[Seaside] transaction engines?

radoslav hodnicak rh at 4096.sk
Thu Apr 29 13:57:13 CEST 2004

On Thu, 29 Apr 2004, Avi Bryant wrote:

> How do you ensure this?  In particular, how do you know when a user is
> done with an object?  They might not hit Save or Cancel, they might
> just close the browser window and move on...

(I'm not running this in production yet so I can't safely say it works)
Yeah... what I've tried is to have locking like you describe (without the
possibility to 'steal' locks though) and using short session timeouts to
handle the closed browser window case (locks get released when session
expires).  However the users hate it when session expires while they have
the browser open (I hate it too) - they even leave computers running over
night so I've basically removed the standard seaside session timeout now.

Instead, I'm using a small iframe that has meta refresh, providing kind of
ping back to server. When the user closes the browser ping won't come
anymore and the session can be expired. It would work even better if I
didn't have to support IE - in IE when you hit the back button you get the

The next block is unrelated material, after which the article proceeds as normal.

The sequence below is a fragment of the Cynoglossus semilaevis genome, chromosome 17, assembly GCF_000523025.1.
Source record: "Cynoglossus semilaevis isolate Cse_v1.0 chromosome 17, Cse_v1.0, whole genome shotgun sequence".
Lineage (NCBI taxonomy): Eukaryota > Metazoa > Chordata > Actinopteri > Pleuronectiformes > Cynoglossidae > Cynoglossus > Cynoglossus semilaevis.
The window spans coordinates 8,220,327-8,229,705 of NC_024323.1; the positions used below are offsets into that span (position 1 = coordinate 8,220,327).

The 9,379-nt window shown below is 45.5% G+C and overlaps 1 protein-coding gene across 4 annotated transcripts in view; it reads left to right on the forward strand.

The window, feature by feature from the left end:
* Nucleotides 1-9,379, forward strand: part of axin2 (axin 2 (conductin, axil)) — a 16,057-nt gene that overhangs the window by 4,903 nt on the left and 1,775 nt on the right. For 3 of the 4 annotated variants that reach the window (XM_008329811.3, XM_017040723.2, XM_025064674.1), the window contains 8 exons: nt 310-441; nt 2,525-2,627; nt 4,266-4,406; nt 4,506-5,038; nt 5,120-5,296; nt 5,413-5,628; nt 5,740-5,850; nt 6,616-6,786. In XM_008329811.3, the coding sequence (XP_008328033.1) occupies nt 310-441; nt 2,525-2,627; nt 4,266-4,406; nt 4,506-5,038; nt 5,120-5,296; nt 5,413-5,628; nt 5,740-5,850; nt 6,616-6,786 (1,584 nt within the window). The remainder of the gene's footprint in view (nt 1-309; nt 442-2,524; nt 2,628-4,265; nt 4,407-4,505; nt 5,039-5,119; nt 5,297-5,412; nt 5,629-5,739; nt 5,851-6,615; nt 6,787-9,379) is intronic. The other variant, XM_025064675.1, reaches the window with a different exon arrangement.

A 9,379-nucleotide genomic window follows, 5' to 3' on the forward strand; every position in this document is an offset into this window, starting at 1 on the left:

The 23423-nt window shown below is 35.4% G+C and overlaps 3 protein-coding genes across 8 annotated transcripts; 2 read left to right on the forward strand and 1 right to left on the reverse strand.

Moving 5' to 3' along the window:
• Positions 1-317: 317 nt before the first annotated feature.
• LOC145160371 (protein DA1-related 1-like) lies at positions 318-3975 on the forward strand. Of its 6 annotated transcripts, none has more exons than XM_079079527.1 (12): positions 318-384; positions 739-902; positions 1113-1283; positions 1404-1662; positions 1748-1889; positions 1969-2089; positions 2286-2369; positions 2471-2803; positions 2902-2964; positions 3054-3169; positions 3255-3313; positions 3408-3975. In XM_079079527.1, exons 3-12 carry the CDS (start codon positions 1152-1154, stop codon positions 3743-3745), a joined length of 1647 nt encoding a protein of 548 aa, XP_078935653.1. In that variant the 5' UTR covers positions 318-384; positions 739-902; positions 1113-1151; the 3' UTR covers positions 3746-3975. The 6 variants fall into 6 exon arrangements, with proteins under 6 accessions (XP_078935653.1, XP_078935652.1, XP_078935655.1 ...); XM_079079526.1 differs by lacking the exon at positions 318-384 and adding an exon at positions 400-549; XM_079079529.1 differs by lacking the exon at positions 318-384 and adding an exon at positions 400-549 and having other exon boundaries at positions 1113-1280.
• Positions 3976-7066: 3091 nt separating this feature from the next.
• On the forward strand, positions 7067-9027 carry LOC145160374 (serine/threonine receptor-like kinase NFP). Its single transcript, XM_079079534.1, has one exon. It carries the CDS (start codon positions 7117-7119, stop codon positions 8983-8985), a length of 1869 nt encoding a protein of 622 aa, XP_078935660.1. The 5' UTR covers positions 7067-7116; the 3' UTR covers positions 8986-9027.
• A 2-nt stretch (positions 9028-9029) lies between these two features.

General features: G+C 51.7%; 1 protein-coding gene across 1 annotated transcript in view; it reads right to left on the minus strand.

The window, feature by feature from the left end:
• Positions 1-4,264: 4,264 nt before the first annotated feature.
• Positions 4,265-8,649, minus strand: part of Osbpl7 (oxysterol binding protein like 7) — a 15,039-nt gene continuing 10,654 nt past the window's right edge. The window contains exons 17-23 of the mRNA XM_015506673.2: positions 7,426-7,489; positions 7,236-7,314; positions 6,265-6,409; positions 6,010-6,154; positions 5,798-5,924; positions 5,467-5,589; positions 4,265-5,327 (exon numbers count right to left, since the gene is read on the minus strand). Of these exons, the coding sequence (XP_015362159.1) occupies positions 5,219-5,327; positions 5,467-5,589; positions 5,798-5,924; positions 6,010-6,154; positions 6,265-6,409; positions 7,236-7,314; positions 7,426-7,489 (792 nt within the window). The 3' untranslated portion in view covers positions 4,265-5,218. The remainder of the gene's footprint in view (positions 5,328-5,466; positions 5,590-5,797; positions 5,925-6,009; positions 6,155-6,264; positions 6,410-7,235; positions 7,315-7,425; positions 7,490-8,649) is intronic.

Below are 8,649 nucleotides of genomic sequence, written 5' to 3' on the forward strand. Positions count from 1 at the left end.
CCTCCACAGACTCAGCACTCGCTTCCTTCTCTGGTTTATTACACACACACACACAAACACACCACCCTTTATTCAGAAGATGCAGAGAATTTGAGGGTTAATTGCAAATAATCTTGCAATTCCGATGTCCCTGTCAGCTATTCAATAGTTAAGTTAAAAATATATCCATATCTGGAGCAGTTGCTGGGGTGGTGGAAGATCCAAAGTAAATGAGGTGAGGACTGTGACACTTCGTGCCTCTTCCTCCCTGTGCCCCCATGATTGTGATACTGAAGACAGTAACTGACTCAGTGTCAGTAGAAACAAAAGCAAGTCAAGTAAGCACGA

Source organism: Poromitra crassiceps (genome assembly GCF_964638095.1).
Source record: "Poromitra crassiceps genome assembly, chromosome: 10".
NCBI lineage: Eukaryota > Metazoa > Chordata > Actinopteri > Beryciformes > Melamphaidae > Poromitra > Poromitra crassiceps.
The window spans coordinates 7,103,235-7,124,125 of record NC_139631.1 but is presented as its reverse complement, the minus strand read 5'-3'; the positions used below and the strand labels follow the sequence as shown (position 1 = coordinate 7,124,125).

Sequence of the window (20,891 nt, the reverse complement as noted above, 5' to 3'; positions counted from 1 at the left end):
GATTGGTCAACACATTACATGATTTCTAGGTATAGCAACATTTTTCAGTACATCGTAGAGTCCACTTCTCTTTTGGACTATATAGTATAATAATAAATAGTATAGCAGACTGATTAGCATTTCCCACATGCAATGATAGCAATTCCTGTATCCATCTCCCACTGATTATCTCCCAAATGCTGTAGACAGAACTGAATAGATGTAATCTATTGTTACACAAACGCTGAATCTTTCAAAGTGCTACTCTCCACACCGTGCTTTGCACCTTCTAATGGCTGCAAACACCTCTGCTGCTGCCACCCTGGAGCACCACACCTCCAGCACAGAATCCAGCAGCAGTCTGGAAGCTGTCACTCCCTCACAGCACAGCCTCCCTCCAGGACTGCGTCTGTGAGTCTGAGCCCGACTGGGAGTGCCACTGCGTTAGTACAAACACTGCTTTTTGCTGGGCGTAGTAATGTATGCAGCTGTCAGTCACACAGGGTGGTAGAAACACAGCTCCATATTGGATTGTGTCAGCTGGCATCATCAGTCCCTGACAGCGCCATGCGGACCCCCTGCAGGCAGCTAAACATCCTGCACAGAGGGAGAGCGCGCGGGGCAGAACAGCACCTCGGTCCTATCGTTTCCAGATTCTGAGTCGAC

previous iframe and not the previous page. I must say that IE literally
killed many ideas I've had during development (that worked in opera and
mozilla) and so far has been the biggest roadblock in my work. Yay M$

I'm assuming that while the browser is open and the user is in an editor,
he has the lock. It's an intranet app, if another user badly needs to edit
it too they can phone eachother or whatever.

> The bigger problem within one session is how you implement the Cancel
> button.  Assume the user has made a few changes and then decides to
> abandon them.  What do you roll back to?  What if they've forked their
> browser and are also editing the same object somewhere else?  What if
> they cancel, then backtrack and try to make changes?

I'm not sure the idea of forking browser even occured to any of the people
who use the app... and the answer to these questions is probably "I won't
spend any energy on making it to do the right thing(TM) (now)". The
current version doesn't work with forked browsers too and nobody
complained yet.

> The web, and particularly the back button, makes this kind of problem
> truly nasty... my head spins every time I try to think about it.

Yeah.. didn't the guy who invented www and wrote the first browser get an
award recently? :-)

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